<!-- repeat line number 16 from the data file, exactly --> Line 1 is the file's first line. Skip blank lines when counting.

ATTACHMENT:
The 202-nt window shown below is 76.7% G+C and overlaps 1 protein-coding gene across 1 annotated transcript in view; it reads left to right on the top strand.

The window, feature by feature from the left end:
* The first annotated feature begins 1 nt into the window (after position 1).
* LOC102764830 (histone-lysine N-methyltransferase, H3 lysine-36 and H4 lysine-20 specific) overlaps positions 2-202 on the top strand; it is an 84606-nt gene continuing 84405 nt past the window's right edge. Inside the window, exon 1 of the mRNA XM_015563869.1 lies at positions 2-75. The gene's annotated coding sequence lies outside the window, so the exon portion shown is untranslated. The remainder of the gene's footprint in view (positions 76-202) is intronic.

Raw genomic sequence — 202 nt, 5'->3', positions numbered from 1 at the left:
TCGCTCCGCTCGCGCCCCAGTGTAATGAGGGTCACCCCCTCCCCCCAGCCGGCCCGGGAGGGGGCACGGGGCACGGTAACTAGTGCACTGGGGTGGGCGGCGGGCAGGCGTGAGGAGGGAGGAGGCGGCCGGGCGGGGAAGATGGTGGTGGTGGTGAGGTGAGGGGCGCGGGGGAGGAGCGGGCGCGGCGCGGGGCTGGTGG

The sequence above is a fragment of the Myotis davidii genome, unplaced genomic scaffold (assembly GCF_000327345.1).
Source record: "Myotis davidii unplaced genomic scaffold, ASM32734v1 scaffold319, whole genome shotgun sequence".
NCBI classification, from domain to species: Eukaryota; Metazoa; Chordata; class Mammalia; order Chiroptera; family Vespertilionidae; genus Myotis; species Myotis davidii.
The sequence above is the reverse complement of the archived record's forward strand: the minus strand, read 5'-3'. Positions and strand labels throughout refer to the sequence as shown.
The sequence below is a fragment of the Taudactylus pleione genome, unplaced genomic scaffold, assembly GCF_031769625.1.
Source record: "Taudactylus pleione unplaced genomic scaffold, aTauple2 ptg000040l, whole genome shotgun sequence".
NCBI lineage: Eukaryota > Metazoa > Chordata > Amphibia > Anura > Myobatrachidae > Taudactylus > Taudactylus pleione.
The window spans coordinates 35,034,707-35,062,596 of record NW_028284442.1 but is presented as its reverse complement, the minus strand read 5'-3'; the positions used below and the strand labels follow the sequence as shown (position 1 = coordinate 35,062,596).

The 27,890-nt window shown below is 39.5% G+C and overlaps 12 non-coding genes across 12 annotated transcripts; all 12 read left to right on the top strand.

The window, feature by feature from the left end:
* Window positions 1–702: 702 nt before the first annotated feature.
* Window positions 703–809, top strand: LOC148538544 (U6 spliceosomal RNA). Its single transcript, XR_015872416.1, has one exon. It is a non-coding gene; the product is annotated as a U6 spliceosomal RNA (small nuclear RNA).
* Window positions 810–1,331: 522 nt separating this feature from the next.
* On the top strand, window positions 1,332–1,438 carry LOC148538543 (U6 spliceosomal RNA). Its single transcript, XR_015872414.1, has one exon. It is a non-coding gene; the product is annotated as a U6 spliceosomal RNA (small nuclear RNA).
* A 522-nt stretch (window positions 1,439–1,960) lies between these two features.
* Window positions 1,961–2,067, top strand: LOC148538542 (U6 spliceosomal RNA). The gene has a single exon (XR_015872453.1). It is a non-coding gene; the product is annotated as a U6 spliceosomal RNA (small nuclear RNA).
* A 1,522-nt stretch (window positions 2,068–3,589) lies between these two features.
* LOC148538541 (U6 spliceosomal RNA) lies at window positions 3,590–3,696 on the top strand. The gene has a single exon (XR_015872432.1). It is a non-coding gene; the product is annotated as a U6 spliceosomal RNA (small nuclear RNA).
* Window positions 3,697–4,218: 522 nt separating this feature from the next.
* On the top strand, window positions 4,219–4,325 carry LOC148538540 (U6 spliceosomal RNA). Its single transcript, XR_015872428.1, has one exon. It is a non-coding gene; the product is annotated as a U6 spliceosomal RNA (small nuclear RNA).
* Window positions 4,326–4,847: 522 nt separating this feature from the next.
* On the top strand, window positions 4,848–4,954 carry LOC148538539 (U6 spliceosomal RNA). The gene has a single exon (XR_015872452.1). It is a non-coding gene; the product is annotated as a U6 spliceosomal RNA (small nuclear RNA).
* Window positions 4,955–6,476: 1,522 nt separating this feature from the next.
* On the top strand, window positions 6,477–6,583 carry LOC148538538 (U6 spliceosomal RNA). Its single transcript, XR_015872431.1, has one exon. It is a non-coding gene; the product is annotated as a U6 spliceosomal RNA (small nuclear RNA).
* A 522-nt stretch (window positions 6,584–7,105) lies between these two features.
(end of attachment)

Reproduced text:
The window, feature by feature from the left end: